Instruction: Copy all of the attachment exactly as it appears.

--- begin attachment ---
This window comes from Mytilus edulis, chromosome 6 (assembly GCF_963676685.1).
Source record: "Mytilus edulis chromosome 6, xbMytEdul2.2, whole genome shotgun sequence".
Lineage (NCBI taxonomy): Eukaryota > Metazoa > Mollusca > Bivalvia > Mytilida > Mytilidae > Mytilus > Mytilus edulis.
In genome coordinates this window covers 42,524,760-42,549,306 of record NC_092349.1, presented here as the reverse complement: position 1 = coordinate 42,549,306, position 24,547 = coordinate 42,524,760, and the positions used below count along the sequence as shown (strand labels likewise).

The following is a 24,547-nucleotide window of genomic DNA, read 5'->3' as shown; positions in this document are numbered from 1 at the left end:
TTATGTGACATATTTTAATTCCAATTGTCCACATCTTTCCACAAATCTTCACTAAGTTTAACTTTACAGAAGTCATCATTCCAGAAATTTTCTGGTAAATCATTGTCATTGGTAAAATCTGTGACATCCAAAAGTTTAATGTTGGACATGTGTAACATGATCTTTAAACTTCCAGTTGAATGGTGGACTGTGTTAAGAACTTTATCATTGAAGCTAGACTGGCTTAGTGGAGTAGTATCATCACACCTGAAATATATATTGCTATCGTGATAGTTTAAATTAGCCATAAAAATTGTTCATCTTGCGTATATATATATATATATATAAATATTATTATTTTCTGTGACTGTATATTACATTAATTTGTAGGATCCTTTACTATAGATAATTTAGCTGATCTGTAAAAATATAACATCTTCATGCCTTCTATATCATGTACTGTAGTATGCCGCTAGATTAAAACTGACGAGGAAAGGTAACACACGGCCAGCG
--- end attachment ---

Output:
This window comes from Mytilus edulis, chromosome 6 (assembly GCF_963676685.1).
Source record: "Mytilus edulis chromosome 6, xbMytEdul2.2, whole genome shotgun sequence".
Lineage (NCBI taxonomy): Eukaryota > Metazoa > Mollusca > Bivalvia > Mytilida > Mytilidae > Mytilus > Mytilus edulis.
In genome coordinates this window covers 42,524,760-42,549,306 of record NC_092349.1, presented here as the reverse complement: position 1 = coordinate 42,549,306, position 24,547 = coordinate 42,524,760, and the positions used below count along the sequence as shown (strand labels likewise).

The following is a 24,547-nucleotide window of genomic DNA, read 5'->3' as shown; positions in this document are numbered from 1 at the left end:
TTATGTGACATATTTTAATTCCAATTGTCCACATCTTTCCACAAATCTTCACTAAGTTTAACTTTACAGAAGTCATCATTCCAGAAATTTTCTGGTAAATCATTGTCATTGGTAAAATCTGTGACATCCAAAAGTTTAATGTTGGACATGTGTAACATGATCTTTAAACTTCCAGTTGAATGGTGGACTGTGTTAAGAACTTTATCATTGAAGCTAGACTGGCTTAGTGGAGTAGTATCATCACACCTGAAATATATATTGCTATCGTGATAGTTTAAATTAGCCATAAAAATTGTTCATCTTGCGTATATATATATATATATATAAATATTATTATTTTCTGTGACTGTATATTACATTAATTTGTAGGATCCTTTACTATAGATAATTTAGCTGATCTGTAAAAATATAACATCTTCATGCCTTCTATATCATGTACTGTAGTATGCCGCTAGATTAAAACTGACGAGGAAAGGTAACACACGGCCAGCG